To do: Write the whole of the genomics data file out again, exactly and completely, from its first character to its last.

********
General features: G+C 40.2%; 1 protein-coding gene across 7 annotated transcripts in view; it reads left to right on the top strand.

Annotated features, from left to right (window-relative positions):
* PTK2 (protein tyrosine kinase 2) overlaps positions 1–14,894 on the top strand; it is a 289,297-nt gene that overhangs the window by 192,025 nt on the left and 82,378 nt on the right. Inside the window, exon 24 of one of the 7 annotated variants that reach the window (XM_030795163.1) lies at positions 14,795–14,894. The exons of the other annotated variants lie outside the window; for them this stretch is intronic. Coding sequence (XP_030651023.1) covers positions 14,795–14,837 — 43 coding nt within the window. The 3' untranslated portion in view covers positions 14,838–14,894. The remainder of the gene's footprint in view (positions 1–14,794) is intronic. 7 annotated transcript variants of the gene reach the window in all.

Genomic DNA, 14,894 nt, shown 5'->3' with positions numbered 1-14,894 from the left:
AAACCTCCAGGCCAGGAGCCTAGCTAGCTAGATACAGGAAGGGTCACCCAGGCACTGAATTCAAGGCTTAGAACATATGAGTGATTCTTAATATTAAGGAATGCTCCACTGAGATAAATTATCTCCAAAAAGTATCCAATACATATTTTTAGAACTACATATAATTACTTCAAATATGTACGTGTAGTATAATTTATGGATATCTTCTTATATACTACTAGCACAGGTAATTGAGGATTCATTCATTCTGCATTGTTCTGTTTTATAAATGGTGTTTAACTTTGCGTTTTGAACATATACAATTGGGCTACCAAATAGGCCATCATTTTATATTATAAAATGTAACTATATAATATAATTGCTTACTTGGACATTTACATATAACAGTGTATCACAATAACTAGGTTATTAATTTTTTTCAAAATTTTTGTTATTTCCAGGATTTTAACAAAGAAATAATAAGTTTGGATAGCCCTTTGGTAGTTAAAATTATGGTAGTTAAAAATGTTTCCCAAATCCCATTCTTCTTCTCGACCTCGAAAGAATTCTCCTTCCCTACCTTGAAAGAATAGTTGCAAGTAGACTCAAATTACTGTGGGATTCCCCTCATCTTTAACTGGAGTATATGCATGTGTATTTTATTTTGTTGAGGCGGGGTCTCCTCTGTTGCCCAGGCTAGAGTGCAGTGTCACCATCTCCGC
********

General features: G+C 40.2%; 1 protein-coding gene across 7 annotated transcripts in view; it reads left to right on the top strand.

Annotated features, from left to right (window-relative positions):
* PTK2 (protein tyrosine kinase 2) overlaps positions 1–14,894 on the top strand; it is a 289,297-nt gene that overhangs the window by 192,025 nt on the left and 82,378 nt on the right. Inside the window, exon 24 of one of the 7 annotated variants that reach the window (XM_030795163.1) lies at positions 14,795–14,894. The exons of the other annotated variants lie outside the window; for them this stretch is intronic. Coding sequence (XP_030651023.1) covers positions 14,795–14,837 — 43 coding nt within the window. The 3' untranslated portion in view covers positions 14,838–14,894. The remainder of the gene's footprint in view (positions 1–14,794) is intronic. 7 annotated transcript variants of the gene reach the window in all.

Genomic DNA, 14,894 nt, shown 5'->3' with positions numbered 1-14,894 from the left:
AAACCTCCAGGCCAGGAGCCTAGCTAGCTAGATACAGGAAGGGTCACCCAGGCACTGAATTCAAGGCTTAGAACATATGAGTGATTCTTAATATTAAGGAATGCTCCACTGAGATAAATTATCTCCAAAAAGTATCCAATACATATTTTTAGAACTACATATAATTACTTCAAATATGTACGTGTAGTATAATTTATGGATATCTTCTTATATACTACTAGCACAGGTAATTGAGGATTCATTCATTCTGCATTGTTCTGTTTTATAAATGGTGTTTAACTTTGCGTTTTGAACATATACAATTGGGCTACCAAATAGGCCATCATTTTATATTATAAAATGTAACTATATAATATAATTGCTTACTTGGACATTTACATATAACAGTGTATCACAATAACTAGGTTATTAATTTTTTTCAAAATTTTTGTTATTTCCAGGATTTTAACAAAGAAATAATAAGTTTGGATAGCCCTTTGGTAGTTAAAATTATGGTAGTTAAAAATGTTTCCCAAATCCCATTCTTCTTCTCGACCTCGAAAGAATTCTCCTTCCCTACCTTGAAAGAATAGTTGCAAGTAGACTCAAATTACTGTGGGATTCCCCTCATCTTTAACTGGAGTATATGCATGTGTATTTTATTTTGTTGAGGCGGGGTCTCCTCTGTTGCCCAGGCTAGAGTGCAGTGTCACCATCTCCGC